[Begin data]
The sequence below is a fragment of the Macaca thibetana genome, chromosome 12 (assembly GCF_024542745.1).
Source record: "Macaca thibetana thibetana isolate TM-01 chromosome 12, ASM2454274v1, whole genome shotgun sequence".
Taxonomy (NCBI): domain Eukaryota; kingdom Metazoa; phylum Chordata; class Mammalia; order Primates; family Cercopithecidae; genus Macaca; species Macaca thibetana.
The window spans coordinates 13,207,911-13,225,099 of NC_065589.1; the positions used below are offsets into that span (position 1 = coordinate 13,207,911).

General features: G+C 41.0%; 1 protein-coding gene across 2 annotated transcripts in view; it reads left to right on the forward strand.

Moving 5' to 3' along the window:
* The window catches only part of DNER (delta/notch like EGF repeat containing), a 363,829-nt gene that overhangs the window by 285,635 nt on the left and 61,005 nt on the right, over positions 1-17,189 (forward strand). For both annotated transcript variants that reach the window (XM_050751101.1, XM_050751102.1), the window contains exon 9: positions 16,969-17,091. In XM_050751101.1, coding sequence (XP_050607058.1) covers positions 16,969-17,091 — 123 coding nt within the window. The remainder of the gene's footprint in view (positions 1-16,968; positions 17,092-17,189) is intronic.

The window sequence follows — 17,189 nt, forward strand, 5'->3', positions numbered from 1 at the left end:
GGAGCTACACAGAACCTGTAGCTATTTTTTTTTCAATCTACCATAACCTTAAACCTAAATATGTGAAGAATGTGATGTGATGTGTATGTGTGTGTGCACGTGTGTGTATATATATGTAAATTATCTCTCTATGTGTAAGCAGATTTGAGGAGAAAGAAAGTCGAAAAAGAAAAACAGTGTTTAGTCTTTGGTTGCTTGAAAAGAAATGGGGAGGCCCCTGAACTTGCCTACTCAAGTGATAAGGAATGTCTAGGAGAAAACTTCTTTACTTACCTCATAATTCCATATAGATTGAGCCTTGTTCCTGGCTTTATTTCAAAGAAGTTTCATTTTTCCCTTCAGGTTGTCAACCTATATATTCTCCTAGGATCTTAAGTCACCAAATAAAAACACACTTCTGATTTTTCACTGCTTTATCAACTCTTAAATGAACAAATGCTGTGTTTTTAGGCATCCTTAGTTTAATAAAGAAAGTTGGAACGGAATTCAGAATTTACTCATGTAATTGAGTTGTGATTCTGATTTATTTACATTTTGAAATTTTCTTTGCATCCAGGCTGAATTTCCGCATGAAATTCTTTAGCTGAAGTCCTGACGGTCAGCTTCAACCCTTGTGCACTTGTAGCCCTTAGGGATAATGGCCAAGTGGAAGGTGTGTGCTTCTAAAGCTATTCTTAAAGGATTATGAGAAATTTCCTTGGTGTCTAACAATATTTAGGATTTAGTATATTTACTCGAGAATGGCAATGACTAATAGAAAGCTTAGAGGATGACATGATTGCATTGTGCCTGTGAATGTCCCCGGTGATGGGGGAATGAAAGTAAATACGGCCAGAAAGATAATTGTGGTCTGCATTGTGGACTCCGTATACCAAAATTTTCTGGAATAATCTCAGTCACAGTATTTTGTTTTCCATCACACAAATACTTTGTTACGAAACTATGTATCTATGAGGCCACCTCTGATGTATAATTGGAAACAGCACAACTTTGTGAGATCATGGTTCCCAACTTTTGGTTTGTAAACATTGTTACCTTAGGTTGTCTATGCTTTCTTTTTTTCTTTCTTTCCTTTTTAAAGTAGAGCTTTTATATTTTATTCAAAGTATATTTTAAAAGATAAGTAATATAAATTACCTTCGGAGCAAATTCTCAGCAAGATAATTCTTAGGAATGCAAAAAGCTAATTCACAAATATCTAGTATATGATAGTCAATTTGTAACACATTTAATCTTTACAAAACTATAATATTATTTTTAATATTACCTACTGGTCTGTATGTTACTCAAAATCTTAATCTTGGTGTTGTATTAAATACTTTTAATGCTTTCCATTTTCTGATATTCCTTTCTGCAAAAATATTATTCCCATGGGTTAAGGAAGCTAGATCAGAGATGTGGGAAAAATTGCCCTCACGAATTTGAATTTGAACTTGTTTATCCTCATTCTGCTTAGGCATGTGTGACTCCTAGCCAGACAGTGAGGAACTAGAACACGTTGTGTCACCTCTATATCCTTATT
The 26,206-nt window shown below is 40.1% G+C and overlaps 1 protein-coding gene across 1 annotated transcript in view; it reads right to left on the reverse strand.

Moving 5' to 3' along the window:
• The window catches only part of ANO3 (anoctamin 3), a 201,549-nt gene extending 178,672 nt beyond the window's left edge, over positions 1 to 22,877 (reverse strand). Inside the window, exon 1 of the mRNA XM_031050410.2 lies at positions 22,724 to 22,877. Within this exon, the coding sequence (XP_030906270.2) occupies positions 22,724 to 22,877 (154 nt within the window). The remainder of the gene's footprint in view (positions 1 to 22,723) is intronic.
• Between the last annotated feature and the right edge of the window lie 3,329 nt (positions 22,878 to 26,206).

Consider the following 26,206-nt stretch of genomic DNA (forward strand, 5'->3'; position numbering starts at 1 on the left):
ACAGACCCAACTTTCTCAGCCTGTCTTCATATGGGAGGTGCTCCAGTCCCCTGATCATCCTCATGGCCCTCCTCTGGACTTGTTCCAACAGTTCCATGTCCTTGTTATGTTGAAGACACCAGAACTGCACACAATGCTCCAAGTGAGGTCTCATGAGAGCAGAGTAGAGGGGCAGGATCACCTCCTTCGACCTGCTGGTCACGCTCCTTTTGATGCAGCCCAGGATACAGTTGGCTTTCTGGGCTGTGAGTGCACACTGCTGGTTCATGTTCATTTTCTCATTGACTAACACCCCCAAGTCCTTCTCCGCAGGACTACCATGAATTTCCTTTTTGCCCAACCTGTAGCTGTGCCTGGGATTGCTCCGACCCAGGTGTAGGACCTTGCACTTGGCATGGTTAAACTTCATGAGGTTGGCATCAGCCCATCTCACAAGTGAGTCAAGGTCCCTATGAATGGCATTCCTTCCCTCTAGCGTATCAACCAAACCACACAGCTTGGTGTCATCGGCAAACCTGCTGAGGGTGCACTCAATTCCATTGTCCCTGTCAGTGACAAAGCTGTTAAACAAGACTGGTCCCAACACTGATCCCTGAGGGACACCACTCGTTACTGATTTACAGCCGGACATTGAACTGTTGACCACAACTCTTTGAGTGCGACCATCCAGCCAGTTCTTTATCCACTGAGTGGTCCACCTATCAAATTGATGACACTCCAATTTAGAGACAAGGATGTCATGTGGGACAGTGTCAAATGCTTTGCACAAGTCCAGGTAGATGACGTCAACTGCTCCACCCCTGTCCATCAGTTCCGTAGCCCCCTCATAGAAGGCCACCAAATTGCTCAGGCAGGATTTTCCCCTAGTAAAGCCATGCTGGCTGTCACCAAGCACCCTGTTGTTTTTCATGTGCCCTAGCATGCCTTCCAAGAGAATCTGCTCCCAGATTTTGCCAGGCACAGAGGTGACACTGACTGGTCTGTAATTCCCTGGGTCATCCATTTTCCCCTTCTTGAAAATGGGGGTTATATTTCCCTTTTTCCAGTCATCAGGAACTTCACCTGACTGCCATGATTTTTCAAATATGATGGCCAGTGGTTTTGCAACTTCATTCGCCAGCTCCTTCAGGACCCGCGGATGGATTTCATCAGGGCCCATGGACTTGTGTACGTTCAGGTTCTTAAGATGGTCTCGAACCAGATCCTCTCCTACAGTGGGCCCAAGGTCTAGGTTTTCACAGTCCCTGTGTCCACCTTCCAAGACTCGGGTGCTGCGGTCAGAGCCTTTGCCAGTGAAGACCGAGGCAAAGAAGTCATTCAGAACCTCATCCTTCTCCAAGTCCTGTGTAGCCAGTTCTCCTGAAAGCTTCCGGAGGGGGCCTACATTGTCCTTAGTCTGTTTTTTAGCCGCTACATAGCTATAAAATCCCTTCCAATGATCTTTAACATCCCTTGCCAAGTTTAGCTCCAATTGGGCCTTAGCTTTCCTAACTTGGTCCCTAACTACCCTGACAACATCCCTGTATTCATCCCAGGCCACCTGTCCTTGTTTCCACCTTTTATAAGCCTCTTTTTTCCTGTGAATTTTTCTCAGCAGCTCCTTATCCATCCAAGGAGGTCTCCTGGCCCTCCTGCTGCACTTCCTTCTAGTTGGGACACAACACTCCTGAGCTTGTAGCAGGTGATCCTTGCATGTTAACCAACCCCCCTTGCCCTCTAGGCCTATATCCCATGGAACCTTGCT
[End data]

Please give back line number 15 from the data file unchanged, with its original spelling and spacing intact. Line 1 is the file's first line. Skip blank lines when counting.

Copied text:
ACAGACCCAACTTTCTCAGCCTGTCTTCATATGGGAGGTGCTCCAGTCCCCTGATCATCCTCATGGCCCTCCTCTGGACTTGTTCCAACAGTTCCATGTCCTTGTTATGTTGAAGACACCAGAACTGCACACAATGCTCCAAGTGAGGTCTCATGAGAGCAGAGTAGAGGGGCAGGATCACCTCCTTCGACCTGCTGGTCACGCTCCTTTTGATGCAGCCCAGGATACAGTTGGCTTTCTGGGCTGTGAGTGCACACTGCTGGTTCATGTTCATTTTCTCATTGACTAACACCCCCAAGTCCTTCTCCGCAGGACTACCATGAATTTCCTTTTTGCCCAACCTGTAGCTGTGCCTGGGATTGCTCCGACCCAGGTGTAGGACCTTGCACTTGGCATGGTTAAACTTCATGAGGTTGGCATCAGCCCATCTCACAAGTGAGTCAAGGTCCCTATGAATGGCATTCCTTCCCTCTAGCGTATCAACCAAACCACACAGCTTGGTGTCATCGGCAAACCTGCTGAGGGTGCACTCAATTCCATTGTCCCTGTCAGTGACAAAGCTGTTAAACAAGACTGGTCCCAACACTGATCCCTGAGGGACACCACTCGTTACTGATTTACAGCCGGACATTGAACTGTTGACCACAACTCTTTGAGTGCGACCATCCAGCCAGTTCTTTATCCACTGAGTGGTCCACCTATCAAATTGATGACACTCCAATTTAGAGACAAGGATGTCATGTGGGACAGTGTCAAATGCTTTGCACAAGTCCAGGTAGATGACGTCAACTGCTCCACCCCTGTCCATCAGTTCCGTAGCCCCCTCATAGAAGGCCACCAAATTGCTCAGGCAGGATTTTCCCCTAGTAAAGCCATGCTGGCTGTCACCAAGCACCCTGTTGTTTTTCATGTGCCCTAGCATGCCTTCCAAGAGAATCTGCTCCCAGATTTTGCCAGGCACAGAGGTGACACTGACTGGTCTGTAATTCCCTGGGTCATCCATTTTCCCCTTCTTGAAAATGGGGGTTATATTTCCCTTTTTCCAGTCATCAGGAACTTCACCTGACTGCCATGATTTTTCAAATATGATGGCCAGTGGTTTTGCAACTTCATTCGCCAGCTCCTTCAGGACCCGCGGATGGATTTCATCAGGGCCCATGGACTTGTGTACGTTCAGGTTCTTAAGATGGTCTCGAACCAGATCCTCTCCTACAGTGGGCCCAAGGTCTAGGTTTTCACAGTCCCTGTGTCCACCTTCCAAGACTCGGGTGCTGCGGTCAGAGCCTTTGCCAGTGAAGACCGAGGCAAAGAAGTCATTCAGAACCTCATCCTTCTCCAAGTCCTGTGTAGCCAGTTCTCCTGAAAGCTTCCGGAGGGGGCCTACATTGTCCTTAGTCTGTTTTTTAGCCGCTACATAGCTATAAAATCCCTTCCAATGATCTTTAACATCCCTTGCCAAGTTTAGCTCCAATTGGGCCTTAGCTTTCCTAACTTGGTCCCTAACTACCCTGACAACATCCCTGTATTCATCCCAGGCCACCTGTCCTTGTTTCCACCTTTTATAAGCCTCTTTTTTCCTGTGAATTTTTCTCAGCAGCTCCTTATCCATCCAAGGAGGTCTCCTGGCCCTCCTGCTGCACTTCCTTCTAGTTGGGACACAACACTCCTGAGCTTGTAGCAGGTGATCCTTGCATGTTAACCAACCCCCCTTGCCCTCTAGGCCTATATCCCATGGAACCTTGCT